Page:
How do I see myself today? Well I seem to now feel that it is OK simply being me. I no longer have a need to fit into a particular category. The femme side of me is not gong to go away and the only option is to accept and embrace it. I no longer think of the divisions of the gender continuum, and where I sit along it. I feel that If I made a concerted effort in my younger years to change gender I would have been OK, but I'm also glad I didn't. At the end of the day it's what works for you and what you're comfortable with.

There really is so much to life and to experience. The problem with crossdreaming is you can completely obsessed with your situation and you can waste so many years trying to figure things out.

I have been off hormones for a while now and I am in the same state as I have just described above but am quite pleased with the way my mind is these days. My mind has probably rewired somewhat due to estrogens.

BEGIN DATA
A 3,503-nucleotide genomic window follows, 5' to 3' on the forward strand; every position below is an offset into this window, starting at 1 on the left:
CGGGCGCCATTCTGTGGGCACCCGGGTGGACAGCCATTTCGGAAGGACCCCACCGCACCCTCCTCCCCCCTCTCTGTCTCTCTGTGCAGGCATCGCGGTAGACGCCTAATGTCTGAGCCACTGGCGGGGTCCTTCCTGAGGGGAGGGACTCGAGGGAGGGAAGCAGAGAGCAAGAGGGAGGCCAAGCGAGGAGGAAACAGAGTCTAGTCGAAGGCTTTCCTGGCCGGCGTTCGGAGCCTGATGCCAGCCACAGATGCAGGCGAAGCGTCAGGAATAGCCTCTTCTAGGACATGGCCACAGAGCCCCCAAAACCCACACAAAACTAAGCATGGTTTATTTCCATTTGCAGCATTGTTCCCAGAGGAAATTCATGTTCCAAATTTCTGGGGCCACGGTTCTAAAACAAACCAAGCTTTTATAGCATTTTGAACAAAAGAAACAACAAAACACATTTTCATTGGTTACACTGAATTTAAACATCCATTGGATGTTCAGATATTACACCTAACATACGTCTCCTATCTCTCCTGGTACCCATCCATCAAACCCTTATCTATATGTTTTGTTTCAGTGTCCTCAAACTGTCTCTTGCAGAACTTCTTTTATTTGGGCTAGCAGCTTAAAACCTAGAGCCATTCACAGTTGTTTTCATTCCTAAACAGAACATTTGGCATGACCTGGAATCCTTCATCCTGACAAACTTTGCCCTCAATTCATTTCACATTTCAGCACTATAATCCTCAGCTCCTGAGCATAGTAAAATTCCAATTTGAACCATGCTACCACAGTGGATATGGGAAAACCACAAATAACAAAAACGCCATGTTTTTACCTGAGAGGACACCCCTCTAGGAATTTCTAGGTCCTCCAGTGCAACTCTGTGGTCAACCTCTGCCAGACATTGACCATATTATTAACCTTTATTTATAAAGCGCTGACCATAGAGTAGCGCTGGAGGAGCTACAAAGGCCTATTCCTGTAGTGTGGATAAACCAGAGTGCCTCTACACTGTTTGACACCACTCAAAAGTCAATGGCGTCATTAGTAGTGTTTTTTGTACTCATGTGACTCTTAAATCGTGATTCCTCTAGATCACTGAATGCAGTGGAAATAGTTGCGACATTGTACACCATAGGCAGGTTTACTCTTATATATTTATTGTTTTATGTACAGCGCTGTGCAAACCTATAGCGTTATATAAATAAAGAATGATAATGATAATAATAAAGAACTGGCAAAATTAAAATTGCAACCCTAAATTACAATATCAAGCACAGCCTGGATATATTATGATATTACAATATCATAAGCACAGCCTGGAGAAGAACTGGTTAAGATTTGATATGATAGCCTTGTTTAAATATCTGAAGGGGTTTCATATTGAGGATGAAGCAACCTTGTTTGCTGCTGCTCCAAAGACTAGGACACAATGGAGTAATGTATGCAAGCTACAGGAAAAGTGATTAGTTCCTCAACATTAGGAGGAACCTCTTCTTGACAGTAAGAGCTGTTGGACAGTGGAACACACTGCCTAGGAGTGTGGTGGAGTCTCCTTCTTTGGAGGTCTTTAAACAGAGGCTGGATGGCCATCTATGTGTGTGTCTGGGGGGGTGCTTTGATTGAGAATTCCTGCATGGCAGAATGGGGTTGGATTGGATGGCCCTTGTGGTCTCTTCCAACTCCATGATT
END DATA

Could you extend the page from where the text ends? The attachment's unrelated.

In some ways I as far as my crossdreaming goes I still do enjoy presenting as Cheryl and I still experience the various triggers that encourage me to so so. Today the Cheryl presentation is simply something enjoyable to do and does not have the sexual association with it, well it still does but its very limited and more guided to the normal sexual interests. Perhaps I have achieved a semi post operative state, or the state that I wanted to achieve mentally at least. I have small breasts but I'm ok with having them and I like them. There have also been other changes that have not reverted back but I'm very happy keeping them.

Incidently I found taking 5HTP also helped me with my crossdreaming when off hormones. I seem to experience a limited calming effect similar to the estrogen which helps when needed. I know this does not work for other crossdreamers.

Another factor which i think influenced me was seeing my both my ageing parents sink into the deteriorated state they are in today. Both are now housebound, one has alzheimers the other can hardly walk. I'm their sole carer which is difficult, but this has made me realise just what is important in life.

So for the time being The Feminisation Project is on hold, or perhaps even suspended. My mission is to ensure that I maintain this happy equilibrium which has been so difficult to achieve. This is the longest period I have experienced so far maintaining this state, I accept that things may change again in the future but I hope they remain the same for my own well being and general acceptance within the mainstream community.